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“Bite-Size Bits of Local, National, and Global History”
“Bite-Size Bits of Local, National, and Global History”
Kross Keys in Polk County, North Carolina — The American South (South Atlantic)
 

Tryon's March

 
 
Tryon's March Marker image. Click for full size.
By Stanley and Terrie Howard, October 4, 2008
1. Tryon's March Marker
Inscription.  Governor William Tryon, with a body of militia en route to survey the Cherokee boundary line, camped near this spot June 7, 1767.
 
Erected 1951 by Archives, Conservation and Highway Departments. (Marker Number O-34.)
 
Topics and series. This historical marker is listed in these topic lists: Colonial EraNative Americans. In addition, it is included in the North Carolina Division of Archives and History series list. A significant historical month for this entry is June 1931.
 
Location. 35° 11.385′ N, 82° 2.907′ W. Marker is in Kross Keys, North Carolina, in Polk County. Marker is on State Highway 9, on the right when traveling south. Just north of the North Carolina and South Carolina state line. Touch for map. Marker is in this post office area: Columbus NC 28722, United States of America. Touch for directions.
 
Other nearby markers. At least 8 other markers are within 8 miles of this marker, measured as the crow flies. North Carolina / South Carolina (a few steps from this marker); Ibra Charles Blackwood (within shouting distance of this marker in South Carolina); Lake Bowen (approx. 5˝ miles away in South Carolina); Earle's Ford and Fort
Tryon's March Marker image. Click for full size.
By Stanley and Terrie Howard, October 4, 2008
2. Tryon's March Marker
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(approx. 5.9 miles away in South Carolina); Wolfe Creek Baptist Church (approx. 6 miles away in South Carolina); Green River Plantation (approx. 6.8 miles away); Old Rutherford Road (approx. 8 miles away in South Carolina); B. Frank Carruth (approx. 8 miles away in South Carolina).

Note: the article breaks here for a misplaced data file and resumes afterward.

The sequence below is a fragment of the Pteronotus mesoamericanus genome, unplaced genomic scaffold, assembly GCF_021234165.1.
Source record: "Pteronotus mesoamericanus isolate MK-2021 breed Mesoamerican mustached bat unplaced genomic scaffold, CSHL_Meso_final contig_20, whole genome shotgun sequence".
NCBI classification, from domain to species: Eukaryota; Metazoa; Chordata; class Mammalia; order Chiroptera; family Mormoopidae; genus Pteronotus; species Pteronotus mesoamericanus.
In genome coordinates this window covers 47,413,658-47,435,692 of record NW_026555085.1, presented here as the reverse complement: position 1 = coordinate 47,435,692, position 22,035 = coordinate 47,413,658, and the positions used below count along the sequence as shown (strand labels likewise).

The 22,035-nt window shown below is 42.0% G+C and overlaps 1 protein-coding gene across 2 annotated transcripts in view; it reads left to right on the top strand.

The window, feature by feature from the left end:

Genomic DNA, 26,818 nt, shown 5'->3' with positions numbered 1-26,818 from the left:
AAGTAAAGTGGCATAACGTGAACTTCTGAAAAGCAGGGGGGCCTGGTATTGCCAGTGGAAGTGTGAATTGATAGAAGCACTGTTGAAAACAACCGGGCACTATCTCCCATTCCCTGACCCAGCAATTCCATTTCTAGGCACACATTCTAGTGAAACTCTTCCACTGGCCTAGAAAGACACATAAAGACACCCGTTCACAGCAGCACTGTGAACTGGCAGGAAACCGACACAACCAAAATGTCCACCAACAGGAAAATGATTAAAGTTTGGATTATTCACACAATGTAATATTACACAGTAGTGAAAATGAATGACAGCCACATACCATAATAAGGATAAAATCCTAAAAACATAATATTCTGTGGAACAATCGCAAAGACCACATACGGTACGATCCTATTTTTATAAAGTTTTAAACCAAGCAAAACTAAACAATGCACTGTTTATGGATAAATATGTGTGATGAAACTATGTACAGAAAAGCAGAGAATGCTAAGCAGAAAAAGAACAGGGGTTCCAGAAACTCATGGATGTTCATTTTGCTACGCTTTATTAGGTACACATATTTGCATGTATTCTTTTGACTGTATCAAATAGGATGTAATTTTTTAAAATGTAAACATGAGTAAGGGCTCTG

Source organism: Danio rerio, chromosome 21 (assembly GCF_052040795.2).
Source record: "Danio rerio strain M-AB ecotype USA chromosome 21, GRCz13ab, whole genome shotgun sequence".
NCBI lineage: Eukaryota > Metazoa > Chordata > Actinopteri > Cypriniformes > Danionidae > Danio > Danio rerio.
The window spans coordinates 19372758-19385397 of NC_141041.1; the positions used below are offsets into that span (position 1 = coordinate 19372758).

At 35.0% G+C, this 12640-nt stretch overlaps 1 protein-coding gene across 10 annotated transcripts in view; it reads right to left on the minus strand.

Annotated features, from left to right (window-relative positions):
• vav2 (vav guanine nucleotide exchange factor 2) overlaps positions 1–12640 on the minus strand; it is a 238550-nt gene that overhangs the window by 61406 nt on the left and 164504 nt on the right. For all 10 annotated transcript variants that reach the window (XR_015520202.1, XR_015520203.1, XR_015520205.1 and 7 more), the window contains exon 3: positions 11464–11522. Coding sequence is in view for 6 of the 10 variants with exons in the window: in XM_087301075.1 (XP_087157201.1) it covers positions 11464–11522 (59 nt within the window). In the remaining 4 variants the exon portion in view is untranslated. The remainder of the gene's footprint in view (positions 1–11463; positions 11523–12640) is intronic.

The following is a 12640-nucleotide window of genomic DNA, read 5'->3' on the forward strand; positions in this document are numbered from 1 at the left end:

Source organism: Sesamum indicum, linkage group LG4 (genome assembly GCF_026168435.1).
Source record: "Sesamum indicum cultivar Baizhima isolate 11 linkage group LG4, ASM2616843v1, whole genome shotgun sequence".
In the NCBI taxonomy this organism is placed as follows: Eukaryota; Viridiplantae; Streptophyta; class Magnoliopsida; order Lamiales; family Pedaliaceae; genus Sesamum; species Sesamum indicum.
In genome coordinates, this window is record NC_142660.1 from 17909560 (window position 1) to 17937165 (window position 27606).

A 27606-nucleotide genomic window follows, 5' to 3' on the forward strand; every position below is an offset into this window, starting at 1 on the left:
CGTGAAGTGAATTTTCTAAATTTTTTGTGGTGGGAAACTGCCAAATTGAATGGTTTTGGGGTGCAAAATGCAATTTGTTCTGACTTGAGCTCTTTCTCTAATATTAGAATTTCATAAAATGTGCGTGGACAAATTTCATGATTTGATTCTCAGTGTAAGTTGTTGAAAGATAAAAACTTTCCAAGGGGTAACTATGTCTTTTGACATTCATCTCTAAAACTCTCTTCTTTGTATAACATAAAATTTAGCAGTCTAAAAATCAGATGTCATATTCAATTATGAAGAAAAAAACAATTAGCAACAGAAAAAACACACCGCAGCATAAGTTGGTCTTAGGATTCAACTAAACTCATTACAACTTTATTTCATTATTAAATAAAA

Regarding Tryon's March. William Tryon (1729–88) was an English colonial governor in North America. After a distinguished army career he was appointed (1764) lieutenant governor of North Carolina and succeeded (1765) Arthur Dobbs as governor. Tryon was an able administrator but became unpopular with the colonists because of his rigorous suppression (1771) of the Regulator movement.

In 1771 he was appointed governor of New York, and at the outbreak of the American Revolution he was forced to remain on a British ship in the harbor. Tryon returned to power when William Howe took the city (1776), and later (1777, 1779) he led Tory raids in Connecticut.
 
William Tryon image. Click for full size.
October 4, 2008
3. William Tryon
 
 
Credits. This page was last revised on June 21, 2021. It was originally submitted on October 8, 2008, by Stanley and Terrie Howard of Greer, South Carolina. This page has been viewed 881 times since then and 14 times this year. Photos:   1, 2. submitted on October 8, 2008, by Stanley and Terrie Howard of Greer, South Carolina.   3. submitted on October 9, 2008, by Stanley and Terrie Howard of Greer, South Carolina. • Kevin W. was the editor who published this page.

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Dec. 6, 2021